Qualitative process evaluation of an Australian alcohol media literacy study: Recommendations for designing culturally responsive school-based programs
Gordon, Chloe S., Kervin, Lisa, Jones, Sandra and Howard, Steven J.. (2017). Qualitative process evaluation of an Australian alcohol media literacy study: Recommendations for designing culturally responsive school-based programs. BMC Public Health. 17(1), pp. 1 - 10. https://doi.org/10.1186/s12889-017-4031-3
|Authors||Gordon, Chloe S., Kervin, Lisa, Jones, Sandra and Howard, Steven J.|
Background: Alcohol media literacy programs seek to mitigate the potentially harmful effects of alcohol advertising on children’s drinking intentions and behaviours through equipping them with skills to challenge media messages. In order for such programs to be effective, the teaching and learning experiences must be tailored to their specific cultural context. Media in the Spotlight is an alcohol media literacy program aimed at 9 to 12 year old Australian children. This study evaluates the process and implementation of the program, outlining the factors that facilitated and inhibited implementation. From this evaluation, a pedagogical framework has been developed for health professionals implementing culturally responsive programs in school settings. Methods: Process measures included: semi-structured interviews with teachers before and after the program was implemented (n = 11 interviews), program evaluation questionnaires completed by children (n = 166), lesson observations completed by teachers (n = 35 observations), and reflective journal entries completed by the researcher (n = 44 entries). A thematic analysis approach was used to analyse all of the data sets using NVivo. Inductive coding was used, whereby the findings were derived from the research objectives and multiple readings and interpretations of the data. Results: Five key pedagogical considerations were identified that facilitated implementation. These were: connecting to the students’ life worlds to achieve cultural significance; empowering students with real-world skills to ensure relevance; ensuring programs are well structured with strong connections to the school curriculum; creating developmentally appropriate activities while providing a range of assessment opportunities; and including hands-on and interactive activities to promote student engagement. Three potential inhibitors to implementing the alcohol media literacy program in upper-elementary school classrooms were identified. These included topic sensitivities, classroom management challenges, and fitting new programs into already busy school schedules. Conclusion: Overall, the program content and individual lessons were well received by the teachers and students. The lessons learned from the development, implementation and evaluation of this program can provide health professionals with key pedagogical strategies for designing culturally responsive educational programs. Culturally responsive programs are critical for ensuring interventions are effective for their specific context.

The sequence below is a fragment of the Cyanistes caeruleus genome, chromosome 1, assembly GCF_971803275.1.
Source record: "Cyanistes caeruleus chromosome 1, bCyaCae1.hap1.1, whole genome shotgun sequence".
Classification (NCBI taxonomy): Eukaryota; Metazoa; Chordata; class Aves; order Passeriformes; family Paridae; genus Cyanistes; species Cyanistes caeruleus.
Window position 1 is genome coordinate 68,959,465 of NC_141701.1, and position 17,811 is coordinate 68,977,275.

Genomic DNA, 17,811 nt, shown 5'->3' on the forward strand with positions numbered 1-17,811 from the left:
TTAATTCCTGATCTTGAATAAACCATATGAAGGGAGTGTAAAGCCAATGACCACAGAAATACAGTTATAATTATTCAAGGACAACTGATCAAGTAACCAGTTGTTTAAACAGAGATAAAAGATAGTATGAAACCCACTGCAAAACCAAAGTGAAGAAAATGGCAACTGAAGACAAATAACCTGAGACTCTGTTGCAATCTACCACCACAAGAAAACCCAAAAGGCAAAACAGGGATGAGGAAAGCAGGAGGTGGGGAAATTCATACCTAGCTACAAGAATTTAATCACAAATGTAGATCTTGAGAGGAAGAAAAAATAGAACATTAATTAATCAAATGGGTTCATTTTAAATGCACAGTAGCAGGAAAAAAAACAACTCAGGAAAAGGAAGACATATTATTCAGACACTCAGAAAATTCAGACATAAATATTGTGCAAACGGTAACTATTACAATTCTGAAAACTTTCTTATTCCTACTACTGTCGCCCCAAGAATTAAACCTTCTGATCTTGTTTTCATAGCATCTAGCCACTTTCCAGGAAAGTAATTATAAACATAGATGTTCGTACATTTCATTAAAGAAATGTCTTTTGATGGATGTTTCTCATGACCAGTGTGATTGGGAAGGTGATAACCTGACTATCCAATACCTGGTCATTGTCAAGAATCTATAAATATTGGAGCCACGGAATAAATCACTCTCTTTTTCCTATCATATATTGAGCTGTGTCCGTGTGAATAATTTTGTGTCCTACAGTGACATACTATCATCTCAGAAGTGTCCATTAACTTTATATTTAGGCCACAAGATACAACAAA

|Keywords||process evaluation; alcohol; media literacy; cultural context; school; australia; children|
|Journal||BMC Public Health|
|Journal citation||17 (1), pp. 1 - 10|
|Publisher||Biomed Central Ltd|
|Digital Object Identifier (DOI)||https://doi.org/10.1186/s12889-017-4031-3|
|Open access||Open access|
|Page range||1 - 10|
|Research Group||Centre for Health and Social Research|
© The Author(s). 2017 Open Access This article is distributed under the terms of the Creative Commons Attribution 4.0 International License (http://creativecommons.org/licenses/by/4.0/), which permits unrestricted use, distribution, and reproduction in any medium, provided you give appropriate credit to the original author(s) and the source, provide a link to the Creative Commons license, and indicate if changes were made.
|Place of publication||United Kingdom|
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